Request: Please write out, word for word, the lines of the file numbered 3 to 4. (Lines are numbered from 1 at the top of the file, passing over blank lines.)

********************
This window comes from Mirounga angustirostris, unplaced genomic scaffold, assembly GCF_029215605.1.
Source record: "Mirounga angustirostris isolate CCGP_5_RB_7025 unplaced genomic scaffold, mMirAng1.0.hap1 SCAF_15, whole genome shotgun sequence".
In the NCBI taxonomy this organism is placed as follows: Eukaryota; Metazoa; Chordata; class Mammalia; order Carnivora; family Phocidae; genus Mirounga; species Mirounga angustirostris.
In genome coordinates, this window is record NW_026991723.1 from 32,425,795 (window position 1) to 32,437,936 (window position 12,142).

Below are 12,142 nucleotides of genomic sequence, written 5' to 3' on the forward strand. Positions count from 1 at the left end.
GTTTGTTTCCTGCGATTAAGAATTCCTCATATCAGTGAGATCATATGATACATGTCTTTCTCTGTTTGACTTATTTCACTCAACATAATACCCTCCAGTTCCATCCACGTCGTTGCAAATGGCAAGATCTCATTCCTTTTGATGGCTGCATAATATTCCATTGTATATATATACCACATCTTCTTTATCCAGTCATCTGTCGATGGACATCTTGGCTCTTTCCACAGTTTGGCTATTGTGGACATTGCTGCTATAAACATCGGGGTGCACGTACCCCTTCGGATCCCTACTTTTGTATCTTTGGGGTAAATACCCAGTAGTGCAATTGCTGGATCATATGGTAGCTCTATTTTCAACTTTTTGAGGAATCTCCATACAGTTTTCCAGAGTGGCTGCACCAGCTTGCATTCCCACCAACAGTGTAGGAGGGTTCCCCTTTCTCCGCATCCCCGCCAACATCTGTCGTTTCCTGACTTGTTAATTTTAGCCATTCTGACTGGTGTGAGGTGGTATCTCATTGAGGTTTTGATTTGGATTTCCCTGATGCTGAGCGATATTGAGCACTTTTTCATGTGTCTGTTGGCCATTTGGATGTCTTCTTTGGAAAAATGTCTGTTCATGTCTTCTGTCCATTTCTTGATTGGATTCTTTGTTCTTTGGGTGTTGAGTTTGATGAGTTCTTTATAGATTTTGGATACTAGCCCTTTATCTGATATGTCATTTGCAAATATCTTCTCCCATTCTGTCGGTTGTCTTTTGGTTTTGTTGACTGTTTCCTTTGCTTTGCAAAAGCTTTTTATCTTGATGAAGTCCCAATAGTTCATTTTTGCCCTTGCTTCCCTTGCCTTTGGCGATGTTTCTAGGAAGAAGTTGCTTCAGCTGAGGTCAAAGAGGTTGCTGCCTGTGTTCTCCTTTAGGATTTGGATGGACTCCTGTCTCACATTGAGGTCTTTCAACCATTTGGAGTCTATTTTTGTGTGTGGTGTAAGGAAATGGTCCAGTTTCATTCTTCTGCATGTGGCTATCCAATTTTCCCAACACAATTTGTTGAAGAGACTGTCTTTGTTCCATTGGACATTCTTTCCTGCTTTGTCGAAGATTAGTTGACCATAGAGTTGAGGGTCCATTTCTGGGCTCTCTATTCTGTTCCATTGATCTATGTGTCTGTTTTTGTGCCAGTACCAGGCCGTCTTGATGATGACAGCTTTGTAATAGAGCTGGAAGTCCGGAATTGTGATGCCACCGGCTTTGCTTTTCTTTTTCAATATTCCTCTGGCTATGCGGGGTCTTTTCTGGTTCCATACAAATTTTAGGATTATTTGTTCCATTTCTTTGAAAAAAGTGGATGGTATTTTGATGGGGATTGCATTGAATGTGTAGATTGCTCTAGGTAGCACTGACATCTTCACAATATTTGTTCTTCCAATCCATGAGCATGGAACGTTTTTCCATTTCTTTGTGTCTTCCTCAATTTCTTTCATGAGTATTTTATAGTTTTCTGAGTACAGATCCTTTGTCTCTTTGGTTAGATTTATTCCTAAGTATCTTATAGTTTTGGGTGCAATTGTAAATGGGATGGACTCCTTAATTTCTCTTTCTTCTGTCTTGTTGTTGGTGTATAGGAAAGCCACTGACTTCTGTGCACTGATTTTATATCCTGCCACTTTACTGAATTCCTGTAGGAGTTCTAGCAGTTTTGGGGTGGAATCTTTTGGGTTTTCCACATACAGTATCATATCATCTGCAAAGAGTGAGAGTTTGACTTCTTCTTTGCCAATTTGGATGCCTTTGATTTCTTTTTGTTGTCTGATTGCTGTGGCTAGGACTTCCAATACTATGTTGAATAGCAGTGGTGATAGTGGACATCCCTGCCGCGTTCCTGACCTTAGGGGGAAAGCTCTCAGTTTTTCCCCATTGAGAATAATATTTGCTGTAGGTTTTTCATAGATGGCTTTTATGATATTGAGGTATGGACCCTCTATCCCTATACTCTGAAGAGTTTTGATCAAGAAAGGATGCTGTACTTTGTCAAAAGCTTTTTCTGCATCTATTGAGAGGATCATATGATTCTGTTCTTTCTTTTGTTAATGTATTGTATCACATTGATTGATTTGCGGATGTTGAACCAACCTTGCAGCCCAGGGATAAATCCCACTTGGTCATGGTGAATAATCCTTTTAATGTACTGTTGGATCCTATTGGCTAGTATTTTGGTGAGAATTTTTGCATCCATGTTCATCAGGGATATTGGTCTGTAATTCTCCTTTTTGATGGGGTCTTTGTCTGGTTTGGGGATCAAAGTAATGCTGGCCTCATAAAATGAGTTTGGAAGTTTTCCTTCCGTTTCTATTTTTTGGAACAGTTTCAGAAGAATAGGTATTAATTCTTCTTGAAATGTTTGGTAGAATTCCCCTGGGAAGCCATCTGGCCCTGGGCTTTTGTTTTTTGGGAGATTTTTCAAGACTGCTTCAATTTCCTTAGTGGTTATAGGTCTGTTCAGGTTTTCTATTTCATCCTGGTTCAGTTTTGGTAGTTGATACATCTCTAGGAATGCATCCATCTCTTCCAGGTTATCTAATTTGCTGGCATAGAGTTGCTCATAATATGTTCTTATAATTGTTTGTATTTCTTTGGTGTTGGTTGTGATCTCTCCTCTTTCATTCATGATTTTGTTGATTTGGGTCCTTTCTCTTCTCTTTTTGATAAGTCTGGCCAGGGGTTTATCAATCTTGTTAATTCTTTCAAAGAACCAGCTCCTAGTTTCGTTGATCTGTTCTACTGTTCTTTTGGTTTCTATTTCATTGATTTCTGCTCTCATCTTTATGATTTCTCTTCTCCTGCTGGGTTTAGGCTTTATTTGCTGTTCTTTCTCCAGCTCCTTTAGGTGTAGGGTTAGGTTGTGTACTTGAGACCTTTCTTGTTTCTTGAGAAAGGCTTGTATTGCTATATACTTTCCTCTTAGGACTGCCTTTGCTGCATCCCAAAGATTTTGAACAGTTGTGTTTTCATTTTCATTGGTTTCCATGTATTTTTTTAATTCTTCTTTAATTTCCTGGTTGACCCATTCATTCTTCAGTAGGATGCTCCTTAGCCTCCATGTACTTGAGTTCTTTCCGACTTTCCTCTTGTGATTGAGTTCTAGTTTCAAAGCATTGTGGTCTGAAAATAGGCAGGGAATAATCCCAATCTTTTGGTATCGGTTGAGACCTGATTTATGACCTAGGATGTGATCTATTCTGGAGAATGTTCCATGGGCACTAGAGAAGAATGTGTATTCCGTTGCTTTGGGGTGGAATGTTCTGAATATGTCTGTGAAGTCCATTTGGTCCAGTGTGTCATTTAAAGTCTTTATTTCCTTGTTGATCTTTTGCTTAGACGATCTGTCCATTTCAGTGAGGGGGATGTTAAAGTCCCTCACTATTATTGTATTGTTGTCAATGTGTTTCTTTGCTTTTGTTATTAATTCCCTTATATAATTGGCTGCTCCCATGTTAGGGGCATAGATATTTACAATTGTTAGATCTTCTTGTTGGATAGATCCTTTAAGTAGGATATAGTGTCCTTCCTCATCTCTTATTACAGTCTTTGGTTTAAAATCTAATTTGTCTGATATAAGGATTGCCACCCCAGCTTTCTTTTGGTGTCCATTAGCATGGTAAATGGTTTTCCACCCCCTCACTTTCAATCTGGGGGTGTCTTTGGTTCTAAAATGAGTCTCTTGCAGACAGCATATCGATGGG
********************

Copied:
In the NCBI taxonomy this organism is placed as follows: Eukaryota; Metazoa; Chordata; class Mammalia; order Carnivora; family Phocidae; genus Mirounga; species Mirounga angustirostris.
In genome coordinates, this window is record NW_026991723.1 from 32,425,795 (window position 1) to 32,437,936 (window position 12,142).